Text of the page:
“I think everyone who has ever come out can relate to the idea of what happened in 2017 for me. I had to stop doing all the little come outs.” Bird describes the awkward moments when she would meet someone to whom she wasn’t out and had to go through the process again and again. When she finally came out publicly, she felt the burden was lifted.

Bird is encouraged by the ability of more athletes to come out and believes that it bodes well for professional athletes of all genders in the future. Still, she’s conscious of—and grateful for—the people who have gone before, which eased her process. Bird is engaged to soccer star Megan Rappinoe, whom she met in 2017. (Publicity around that relationship is one of the reasons Bird came out publicly.) They got engaged in 2020 but are planning to set a wedding date after the World Cup in August of this year.  As Bird says, she and Megan have had “ups and downs” in their relationship, but they know their situation isn’t unique and that they are traveling “roads that have been paved well before me and Megan.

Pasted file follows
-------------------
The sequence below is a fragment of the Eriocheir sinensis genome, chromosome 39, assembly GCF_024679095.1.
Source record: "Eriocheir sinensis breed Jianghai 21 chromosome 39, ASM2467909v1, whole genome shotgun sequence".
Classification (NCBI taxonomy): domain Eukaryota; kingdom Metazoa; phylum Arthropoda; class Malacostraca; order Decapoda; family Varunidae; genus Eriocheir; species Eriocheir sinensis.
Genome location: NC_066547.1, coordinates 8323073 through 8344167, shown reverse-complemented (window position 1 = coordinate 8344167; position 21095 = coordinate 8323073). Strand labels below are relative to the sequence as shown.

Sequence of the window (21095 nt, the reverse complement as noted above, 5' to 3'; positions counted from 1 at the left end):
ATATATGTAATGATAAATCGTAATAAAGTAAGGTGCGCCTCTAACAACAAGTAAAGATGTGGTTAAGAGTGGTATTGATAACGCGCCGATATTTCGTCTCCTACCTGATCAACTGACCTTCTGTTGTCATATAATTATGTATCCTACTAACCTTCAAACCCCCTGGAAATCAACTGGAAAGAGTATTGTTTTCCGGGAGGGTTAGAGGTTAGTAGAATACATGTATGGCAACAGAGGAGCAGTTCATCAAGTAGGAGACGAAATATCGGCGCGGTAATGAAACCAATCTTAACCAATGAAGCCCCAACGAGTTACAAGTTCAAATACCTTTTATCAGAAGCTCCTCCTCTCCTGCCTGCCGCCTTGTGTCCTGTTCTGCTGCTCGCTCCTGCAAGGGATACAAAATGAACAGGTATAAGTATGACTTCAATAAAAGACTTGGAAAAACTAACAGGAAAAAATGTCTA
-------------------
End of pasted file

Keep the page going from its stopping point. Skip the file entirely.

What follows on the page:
“There are people who came out like Billy Jean King. You could throw out tons of names—such as Martina Navratilova—where it was extremely difficult. It was so much easier [for me] because of them.

“And you just hope because of people like myself and Megan and other athletes, other public figures who have come out in the last 20 years or so will make it easier for the next generation and so on and so forth.” In particular, Bird was referring to Raiders defensive end Carl Nassib who came out in 2021. Nassib announced he was gay in an Instagram post where he said that he had “agonized over this moment for the last 15 years.